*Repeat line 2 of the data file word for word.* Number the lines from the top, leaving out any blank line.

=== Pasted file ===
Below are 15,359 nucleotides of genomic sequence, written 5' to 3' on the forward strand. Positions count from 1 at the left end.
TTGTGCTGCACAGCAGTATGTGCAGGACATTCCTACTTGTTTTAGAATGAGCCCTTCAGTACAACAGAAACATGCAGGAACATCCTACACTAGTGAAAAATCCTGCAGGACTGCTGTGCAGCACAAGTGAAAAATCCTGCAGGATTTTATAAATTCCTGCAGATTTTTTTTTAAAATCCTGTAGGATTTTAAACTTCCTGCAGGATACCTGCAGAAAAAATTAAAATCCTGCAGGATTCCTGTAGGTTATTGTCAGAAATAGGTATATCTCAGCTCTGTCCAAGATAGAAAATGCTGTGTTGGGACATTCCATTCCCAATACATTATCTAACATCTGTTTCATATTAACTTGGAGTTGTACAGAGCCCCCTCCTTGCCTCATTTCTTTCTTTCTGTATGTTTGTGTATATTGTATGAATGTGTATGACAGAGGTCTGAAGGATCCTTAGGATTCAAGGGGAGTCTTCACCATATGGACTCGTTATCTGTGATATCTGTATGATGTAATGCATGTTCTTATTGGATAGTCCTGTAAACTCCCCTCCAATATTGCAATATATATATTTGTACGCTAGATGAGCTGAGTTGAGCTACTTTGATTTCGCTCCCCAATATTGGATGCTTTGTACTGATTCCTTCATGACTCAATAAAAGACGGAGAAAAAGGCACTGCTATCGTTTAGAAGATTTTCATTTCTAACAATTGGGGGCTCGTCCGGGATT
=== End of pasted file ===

TTGTGCTGCACAGCAGTATGTGCAGGACATTCCTACTTGTTTTAGAATGAGCCCTTCAGTACAACAGAAACATGCAGGAACATCCTACACTAGTGAAAAATCCTGCAGGACTGCTGTGCAGCACAAGTGAAAAATCCTGCAGGATTTTATAAATTCCTGCAGATTTTTTTTTAAAATCCTGTAGGATTTTAAACTTCCTGCAGGATACCTGCAGAAAAAATTAAAATCCTGCAGGATTCCTGTAGGTTATTGTCAGAAATAGGTATATCTCAGCTCTGTCCAAGATAGAAAATGCTGTGTTGGGACATTCCATTCCCAATACATTATCTAACATCTGTTTCATATTAACTTGGAGTTGTACAGAGCCCCCTCCTTGCCTCATTTCTTTCTTTCTGTATGTTTGTGTATATTGTATGAATGTGTATGACAGAGGTCTGAAGGATCCTTAGGATTCAAGGGGAGTCTTCACCATATGGACTCGTTATCTGTGATATCTGTATGATGTAATGCATGTTCTTATTGGATAGTCCTGTAAACTCCCCTCCAATATTGCAATATATATATTTGTACGCTAGATGAGCTGAGTTGAGCTACTTTGATTTCGCTCCCCAATATTGGATGCTTTGTACTGATTCCTTCATGACTCAATAAAAGACGGAGAAAAAGGCACTGCTATCGTTTAGAAGATTTTCATTTCTAACAATTGGGGGCTCGTCCGGGATT